The U.S. Anti-Doping Agency is continuing to adjust UFC doping cases involving the prohibited substance ostarine.
On Friday, the UFC's anti-doping partner announced it has terminated the suspension of strawweight Amanda Ribas, who tested positive for ostarine in 2017 and was given a two-year suspension in January 2018. But with the existence of more sensitive testing, the USADA now believes Ribas did not intentionally ingest the drug and it came from a tainted supplement.
"The trace amounts of ostarine found in Ribas' sample was made possible by sensitive laboratory detection capabilities and has been followed by four negative tests," read a USADA statement. "As Ribas was unable to identify the source of her positive test, and taking into consideration the likelihood that her positive test was the result of an ostarine contaminated dietary supplement product, USADA believes it is fair to allow Ribas to return to competition after serving the majority of her two-year sanction."
Ribas (6-1) signed with the UFC in 2017 and was scheduled to make her debut against Juliana Lima at the finale of "The Ultimate Fighter 25" in July of that year. The 25-year-old was removed from the card due to the positive drug test.
She would have been eligible to return to the UFC on June 7, since her two-year suspension was retroactive to the date of the drug test. Now, as far as the USADA is concerned, Ribas can compete in the Octagon immediately. However, the Brazilian fighter is still under suspension by the Nevada State Athletic Commission for the same positive drug test.
NSAC executive director Bob Bennett told ESPN that the commission has been in touch with the USADA and will "take into consideration" the agency's information. Bennett said termination of a suspension would require a hearing in front of the commissioners.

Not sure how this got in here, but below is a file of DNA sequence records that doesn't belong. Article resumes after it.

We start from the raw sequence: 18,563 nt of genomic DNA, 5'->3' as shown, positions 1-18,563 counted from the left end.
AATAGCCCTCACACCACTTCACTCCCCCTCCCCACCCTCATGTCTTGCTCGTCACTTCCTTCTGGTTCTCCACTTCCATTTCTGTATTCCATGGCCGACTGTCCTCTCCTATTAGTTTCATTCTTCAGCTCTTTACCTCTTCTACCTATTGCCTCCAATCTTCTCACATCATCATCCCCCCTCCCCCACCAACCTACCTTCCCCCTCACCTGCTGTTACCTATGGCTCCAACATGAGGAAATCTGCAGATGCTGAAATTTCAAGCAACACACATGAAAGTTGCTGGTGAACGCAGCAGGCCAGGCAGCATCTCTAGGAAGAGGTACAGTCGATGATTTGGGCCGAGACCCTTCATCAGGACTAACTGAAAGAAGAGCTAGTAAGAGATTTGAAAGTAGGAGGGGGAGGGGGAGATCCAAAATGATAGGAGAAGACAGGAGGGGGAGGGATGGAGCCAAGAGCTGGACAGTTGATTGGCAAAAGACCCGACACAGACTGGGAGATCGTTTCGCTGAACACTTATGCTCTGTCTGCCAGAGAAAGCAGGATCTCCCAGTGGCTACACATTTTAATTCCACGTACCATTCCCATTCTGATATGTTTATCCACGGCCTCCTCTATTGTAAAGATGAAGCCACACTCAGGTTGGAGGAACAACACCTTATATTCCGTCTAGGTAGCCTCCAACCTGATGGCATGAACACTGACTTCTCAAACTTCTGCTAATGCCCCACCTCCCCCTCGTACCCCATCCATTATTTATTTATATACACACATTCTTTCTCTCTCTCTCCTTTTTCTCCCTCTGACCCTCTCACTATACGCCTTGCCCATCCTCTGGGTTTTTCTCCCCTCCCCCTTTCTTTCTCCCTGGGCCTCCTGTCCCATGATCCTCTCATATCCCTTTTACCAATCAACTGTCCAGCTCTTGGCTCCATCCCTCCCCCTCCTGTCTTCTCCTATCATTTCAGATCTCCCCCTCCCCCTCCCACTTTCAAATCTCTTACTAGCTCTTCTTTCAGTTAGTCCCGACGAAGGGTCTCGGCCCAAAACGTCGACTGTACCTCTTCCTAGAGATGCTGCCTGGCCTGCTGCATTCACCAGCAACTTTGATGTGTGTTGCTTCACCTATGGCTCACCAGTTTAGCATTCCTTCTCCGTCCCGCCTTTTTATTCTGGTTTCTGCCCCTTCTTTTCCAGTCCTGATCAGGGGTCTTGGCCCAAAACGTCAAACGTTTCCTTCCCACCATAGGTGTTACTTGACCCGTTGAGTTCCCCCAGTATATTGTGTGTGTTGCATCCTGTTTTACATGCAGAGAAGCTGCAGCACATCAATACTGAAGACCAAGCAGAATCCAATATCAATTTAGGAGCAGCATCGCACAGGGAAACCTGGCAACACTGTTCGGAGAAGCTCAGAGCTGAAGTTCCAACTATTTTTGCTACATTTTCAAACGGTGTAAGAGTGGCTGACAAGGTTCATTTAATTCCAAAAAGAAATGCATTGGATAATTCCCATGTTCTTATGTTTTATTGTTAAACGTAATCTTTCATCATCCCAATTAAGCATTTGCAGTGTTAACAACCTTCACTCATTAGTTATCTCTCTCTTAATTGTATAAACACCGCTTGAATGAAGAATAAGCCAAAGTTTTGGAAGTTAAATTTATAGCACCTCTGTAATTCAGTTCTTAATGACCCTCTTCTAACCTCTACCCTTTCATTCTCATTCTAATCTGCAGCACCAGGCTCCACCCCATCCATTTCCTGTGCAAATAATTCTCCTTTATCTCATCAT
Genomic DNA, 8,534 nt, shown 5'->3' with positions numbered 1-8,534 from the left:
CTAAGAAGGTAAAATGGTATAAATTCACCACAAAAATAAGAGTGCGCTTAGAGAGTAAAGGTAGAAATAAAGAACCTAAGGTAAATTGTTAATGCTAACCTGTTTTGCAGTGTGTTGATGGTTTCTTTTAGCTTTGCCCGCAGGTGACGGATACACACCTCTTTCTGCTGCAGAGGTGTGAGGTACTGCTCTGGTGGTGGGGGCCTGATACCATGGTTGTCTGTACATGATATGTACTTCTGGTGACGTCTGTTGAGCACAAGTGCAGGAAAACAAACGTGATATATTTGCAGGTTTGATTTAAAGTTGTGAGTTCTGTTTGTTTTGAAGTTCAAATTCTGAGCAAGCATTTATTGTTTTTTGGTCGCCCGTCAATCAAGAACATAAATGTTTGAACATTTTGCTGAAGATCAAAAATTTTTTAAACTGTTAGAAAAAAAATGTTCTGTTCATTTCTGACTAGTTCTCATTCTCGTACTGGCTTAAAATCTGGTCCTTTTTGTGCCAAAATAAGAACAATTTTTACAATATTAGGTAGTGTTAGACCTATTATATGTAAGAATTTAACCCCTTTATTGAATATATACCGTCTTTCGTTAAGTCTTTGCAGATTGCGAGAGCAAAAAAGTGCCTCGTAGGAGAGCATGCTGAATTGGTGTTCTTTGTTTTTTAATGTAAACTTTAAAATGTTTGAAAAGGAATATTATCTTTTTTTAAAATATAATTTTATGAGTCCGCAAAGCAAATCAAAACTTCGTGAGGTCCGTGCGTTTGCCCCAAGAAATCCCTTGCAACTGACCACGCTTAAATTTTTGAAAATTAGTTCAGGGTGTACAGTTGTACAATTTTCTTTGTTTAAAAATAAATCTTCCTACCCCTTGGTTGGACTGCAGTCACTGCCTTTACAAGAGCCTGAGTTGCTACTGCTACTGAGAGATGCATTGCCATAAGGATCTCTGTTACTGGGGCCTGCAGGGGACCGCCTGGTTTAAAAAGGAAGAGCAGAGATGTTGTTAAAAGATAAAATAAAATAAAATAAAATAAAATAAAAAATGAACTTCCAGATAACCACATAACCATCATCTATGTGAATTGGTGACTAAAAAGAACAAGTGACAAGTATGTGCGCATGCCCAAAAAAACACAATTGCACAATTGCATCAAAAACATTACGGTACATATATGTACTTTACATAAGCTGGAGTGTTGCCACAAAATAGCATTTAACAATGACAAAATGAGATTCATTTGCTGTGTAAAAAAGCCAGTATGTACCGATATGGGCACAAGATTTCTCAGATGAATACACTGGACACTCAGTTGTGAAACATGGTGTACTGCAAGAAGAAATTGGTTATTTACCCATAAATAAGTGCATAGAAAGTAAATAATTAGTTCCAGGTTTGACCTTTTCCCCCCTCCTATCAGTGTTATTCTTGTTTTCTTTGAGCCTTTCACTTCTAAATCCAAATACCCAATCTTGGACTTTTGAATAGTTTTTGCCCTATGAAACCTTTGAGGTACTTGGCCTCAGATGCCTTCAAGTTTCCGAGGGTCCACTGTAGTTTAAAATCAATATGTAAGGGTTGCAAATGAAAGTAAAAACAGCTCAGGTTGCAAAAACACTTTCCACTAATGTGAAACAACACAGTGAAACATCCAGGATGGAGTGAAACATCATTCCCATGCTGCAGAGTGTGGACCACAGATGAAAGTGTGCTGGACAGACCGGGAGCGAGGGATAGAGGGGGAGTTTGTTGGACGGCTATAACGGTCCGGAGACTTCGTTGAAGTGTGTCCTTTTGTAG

Ribas' manager, Alex Davis, confirmed that the fighter is targeted for a matchup with Emily Whitmire at UFC Fight Night in Minneapolis on June 29, which was first reported Friday by the Brazilian outlet Combate.
"We'd like to thank USADA for finally clearing her and realizing that her positive test was not due to [performance-enhancing drug] use, but was due to contaminated supplements," Davis told ESPN. "Unfortunately, by the time they realized this, 95 percent of her suspension had been done and a good portion of her career had been wasted. We're thankful her suspension is lifted. We understand these things are not perfect. We're sure she's going to be a future star in the UFC."
Last week, the USADA announced reduced six-month suspensions for four fighters -- including former women's flyweight champion Nicco Montaño and prospect Sean O'Malley -- who tested positive for ostarine. None of the four, like Ribas, had been able to provide evidence of a tainted supplement. But the trace amount they tested positive for, which the USADA is now able to see more clearly with new science, made it likely the positives did not come from intentional ingestion, the agency said.
Former UFC fighter Tom Lawlor, who was released from the promotion last year, tested positive for ostarine in February 2017 and was suspended for two years. The USADA said last week that Lawlor "might have been eligible for a lower sanction" had his positive test occurred now, with the agency having new science at its disposal.
Ostarine is a selective androgen receptor module (SARM) that has effects similar to those of anabolic steroids. The USADA frequently has found it unlisted in dietary supplements in the four years the agency has run the UFC's anti-doping program. Per the USADA's release, the U.S. Food and Drug Administration has increased efforts to stop the spread of SARMs in supplements, and the USADA is supporting legislative efforts, including the SARMs Control Act, to "improve the Drug Enforcement Agency's ability to act against SARMs."